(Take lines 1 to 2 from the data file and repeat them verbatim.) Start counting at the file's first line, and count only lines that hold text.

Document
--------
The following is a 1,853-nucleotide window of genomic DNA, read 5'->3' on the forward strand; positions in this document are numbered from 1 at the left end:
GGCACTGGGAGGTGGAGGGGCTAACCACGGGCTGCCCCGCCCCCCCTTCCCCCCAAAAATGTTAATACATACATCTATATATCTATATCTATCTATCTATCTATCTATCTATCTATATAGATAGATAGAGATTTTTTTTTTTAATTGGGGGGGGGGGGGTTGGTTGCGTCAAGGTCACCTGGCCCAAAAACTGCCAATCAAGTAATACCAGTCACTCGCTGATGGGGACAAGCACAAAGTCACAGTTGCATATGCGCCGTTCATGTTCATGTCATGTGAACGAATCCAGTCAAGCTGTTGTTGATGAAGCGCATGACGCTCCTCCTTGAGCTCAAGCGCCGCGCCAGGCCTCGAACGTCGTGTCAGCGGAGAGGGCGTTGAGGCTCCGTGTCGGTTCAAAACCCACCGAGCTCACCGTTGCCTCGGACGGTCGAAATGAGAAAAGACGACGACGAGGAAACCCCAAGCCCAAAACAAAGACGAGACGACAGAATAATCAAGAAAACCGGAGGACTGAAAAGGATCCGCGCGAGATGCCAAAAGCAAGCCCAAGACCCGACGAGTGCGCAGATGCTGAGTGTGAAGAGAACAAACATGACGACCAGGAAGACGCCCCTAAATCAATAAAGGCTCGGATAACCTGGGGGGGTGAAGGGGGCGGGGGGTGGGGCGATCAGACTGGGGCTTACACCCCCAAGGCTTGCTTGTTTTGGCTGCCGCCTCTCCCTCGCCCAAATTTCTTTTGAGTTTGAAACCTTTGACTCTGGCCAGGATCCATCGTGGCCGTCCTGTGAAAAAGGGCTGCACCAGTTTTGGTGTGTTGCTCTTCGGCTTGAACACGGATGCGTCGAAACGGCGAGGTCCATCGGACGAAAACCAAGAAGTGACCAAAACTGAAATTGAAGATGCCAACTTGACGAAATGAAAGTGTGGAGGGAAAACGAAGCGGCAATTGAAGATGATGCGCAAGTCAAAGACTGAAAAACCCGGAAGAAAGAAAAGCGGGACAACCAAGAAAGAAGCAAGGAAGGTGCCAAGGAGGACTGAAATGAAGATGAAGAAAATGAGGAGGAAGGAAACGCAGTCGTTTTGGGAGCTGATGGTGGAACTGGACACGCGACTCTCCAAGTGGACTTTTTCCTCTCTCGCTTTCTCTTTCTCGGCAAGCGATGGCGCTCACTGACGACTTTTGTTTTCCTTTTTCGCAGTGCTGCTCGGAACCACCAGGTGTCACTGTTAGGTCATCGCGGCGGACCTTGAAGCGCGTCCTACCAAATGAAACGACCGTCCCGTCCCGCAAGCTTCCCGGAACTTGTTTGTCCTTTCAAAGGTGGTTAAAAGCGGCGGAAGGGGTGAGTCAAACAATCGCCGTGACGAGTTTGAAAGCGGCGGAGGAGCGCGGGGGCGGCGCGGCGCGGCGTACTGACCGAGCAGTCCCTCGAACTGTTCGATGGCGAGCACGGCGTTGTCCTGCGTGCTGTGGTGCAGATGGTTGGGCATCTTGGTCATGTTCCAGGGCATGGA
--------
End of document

The following is a 1,853-nucleotide window of genomic DNA, read 5'->3' on the forward strand; positions in this document are numbered from 1 at the left end:
GGCACTGGGAGGTGGAGGGGCTAACCACGGGCTGCCCCGCCCCCCCTTCCCCCCAAAAATGTTAATACATACATCTATATATCTATATCTATCTATCTATCTATCTATCTATCTATATAGATAGATAGAGATTTTTTTTTTTAATTGGGGGGGGGGGGGTTGGTTGCGTCAAGGTCACCTGGCCCAAAAACTGCCAATCAAGTAATACCAGTCACTCGCTGATGGGGACAAGCACAAAGTCACAGTTGCATATGCGCCGTTCATGTTCATGTCATGTGAACGAATCCAGTCAAGCTGTTGTTGATGAAGCGCATGACGCTCCTCCTTGAGCTCAAGCGCCGCGCCAGGCCTCGAACGTCGTGTCAGCGGAGAGGGCGTTGAGGCTCCGTGTCGGTTCAAAACCCACCGAGCTCACCGTTGCCTCGGACGGTCGAAATGAGAAAAGACGACGACGAGGAAACCCCAAGCCCAAAACAAAGACGAGACGACAGAATAATCAAGAAAACCGGAGGACTGAAAAGGATCCGCGCGAGATGCCAAAAGCAAGCCCAAGACCCGACGAGTGCGCAGATGCTGAGTGTGAAGAGAACAAACATGACGACCAGGAAGACGCCCCTAAATCAATAAAGGCTCGGATAACCTGGGGGGGTGAAGGGGGCGGGGGGTGGGGCGATCAGACTGGGGCTTACACCCCCAAGGCTTGCTTGTTTTGGCTGCCGCCTCTCCCTCGCCCAAATTTCTTTTGAGTTTGAAACCTTTGACTCTGGCCAGGATCCATCGTGGCCGTCCTGTGAAAAAGGGCTGCACCAGTTTTGGTGTGTTGCTCTTCGGCTTGAACACGGATGCGTCGAAACGGCGAGGTCCATCGGACGAAAACCAAGAAGTGACCAAAACTGAAATTGAAGATGCCAACTTGACGAAATGAAAGTGTGGAGGGAAAACGAAGCGGCAATTGAAGATGATGCGCAAGTCAAAGACTGAAAAACCCGGAAGAAAGAAAAGCGGGACAACCAAGAAAGAAGCAAGGAAGGTGCCAAGGAGGACTGAAATGAAGATGAAGAAAATGAGGAGGAAGGAAACGCAGTCGTTTTGGGAGCTGATGGTGGAACTGGACACGCGACTCTCCAAGTGGACTTTTTCCTCTCTCGCTTTCTCTTTCTCGGCAAGCGATGGCGCTCACTGACGACTTTTGTTTTCCTTTTTCGCAGTGCTGCTCGGAACCACCAGGTGTCACTGTTAGGTCATCGCGGCGGACCTTGAAGCGCGTCCTACCAAATGAAACGACCGTCCCGTCCCGCAAGCTTCCCGGAACTTGTTTGTCCTTTCAAAGGTGGTTAAAAGCGGCGGAAGGGGTGAGTCAAACAATCGCCGTGACGAGTTTGAAAGCGGCGGAGGAGCGCGGGGGCGGCGCGGCGCGGCGTACTGACCGAGCAGTCCCTCGAACTGTTCGATGGCGAGCACGGCGTTGTCCTGCGTGCTGTGGTGCAGATGGTTGGGCATCTTGGTCATGTTCCAGGGCATGGA